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Joerg Schmitt is constantly searching for new ideas for typefaces. At the moment he is working for the global brandin… read more
At the moment I am workin… read more
At the moment I am working for the global branding agency Interbrand Zintzmeyer & Lux in Cologne. Obviously, I am constantly searching for new ideas for typefaces.
What was the challenge in developing a typewriter-family? What was the original idea?
The birth of the monospaced types dates back to the past. There was a need for the creation of typesets for typewriters. The difficulty was to align the different glyphs in the same width. This led to particular problems with letters like "M" and "l"; the former seemed to be squeezed into the same width of all letters and the second one appeared way too streched. Despite - or perhaps because of - the impression of the typewriter is still popular with Graphic Designers. Nowadays there are even monospaced versions of primarily proportional types; for example the the Sans Mono designed by Lucas de Groot or the DIN Mono.
Then again, why not the other way round?! In the first half of the Nineties, Erik Spiekermann developed a proportional type named ITC Officina based on the Letter Gothic. According to a survey on the 100 best fonts of all time conducted by FontShop, ITC Officina is in an eighth place, far ahead of its forerunner. This was the reason for me to create a wider design with a Serif and a Sans Serif based on the queen of all monospaced types – the Courier.
The evolution from a monospaced typeface to a proportional Sans Serif type is rather uncommon. Has this been intentional from the beginning or was it some kind of creative interplay between the monospace and the proportional typeface? In other words: was the process a linear one or rather reminiscent of a ping pong process?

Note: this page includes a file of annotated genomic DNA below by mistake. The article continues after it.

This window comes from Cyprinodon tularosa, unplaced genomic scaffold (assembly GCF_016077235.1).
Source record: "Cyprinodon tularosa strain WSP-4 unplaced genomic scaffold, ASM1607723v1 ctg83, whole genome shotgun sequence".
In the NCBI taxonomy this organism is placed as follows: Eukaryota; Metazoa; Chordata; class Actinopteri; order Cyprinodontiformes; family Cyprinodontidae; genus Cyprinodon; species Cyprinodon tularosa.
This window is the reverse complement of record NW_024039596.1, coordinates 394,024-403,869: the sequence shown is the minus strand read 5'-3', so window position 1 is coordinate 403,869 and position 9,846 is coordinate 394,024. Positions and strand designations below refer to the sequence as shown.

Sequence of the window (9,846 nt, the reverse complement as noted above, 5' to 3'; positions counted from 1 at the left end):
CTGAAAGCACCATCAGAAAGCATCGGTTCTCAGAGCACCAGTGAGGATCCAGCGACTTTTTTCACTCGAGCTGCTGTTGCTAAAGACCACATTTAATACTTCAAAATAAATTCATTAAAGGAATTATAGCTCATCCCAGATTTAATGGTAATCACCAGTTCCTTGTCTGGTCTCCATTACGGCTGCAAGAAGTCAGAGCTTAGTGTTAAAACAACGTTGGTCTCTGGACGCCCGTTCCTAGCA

The idea to create a proportional type with the impression of the Courier was intentional from the start. After a short research, I discovered that even the Officina was influenced by a typewriter. So the idea to create a proportional type out of a monospaced was not only a thing that I thought would work well, but one that already existed. In the end the Hellschreiber is influenced by the fact that the Officina also has a Serif and a Sans. Just the process worked the other way around – at first I created the Serif and afterwards the Sans came out of it.
Can you describe its relation to the Courier typeface, which was in a certain way a reference?
The Hellschreiber is an independent font that transfers the impression of the Courier. Compared to its precursor it is highly legible which is not only visible because of its proportionality but also thanks to the true italics which make it easy to accentuate certain parts of the text.
How did you come up with the name?
My father works as a Biologist, and I remember the day when he came home and told me, that he had discovered a new bacteria culture. I told him that he should name it after me – which I really meant because I was a little boy – and I was really depressed when he told me he wouldn't. Today, I am very glad that it wasn't named after me. Maybe my father thought, it to be sufficient that he already named one cluster of cells after me. I was of the same opinion after I saw the first drawings, and I was searching for a name that would suit better than "Schmitt Sans" or "Schmitt Serif". So I named it "Telegraph" which referred to the Courier and I kept it until the end. Sadly the name is already used very often, so I decided to name it after a different kind of telegraph: Hellschreiber (German).
How would you describe the particular qualities of Hellschreiber?
I think the combination of Serif and Sans Serif makes the font family very special. Especially the italics are pretty unique and make the font even more beautiful because of its different impression.
Finally, please tell us a bit about your future projects.
I realized that I mostly enjoy the strategical process while drafting. I think it is always valuable to be able to explain what motivates one and to give insight into the whys and wherefores of something.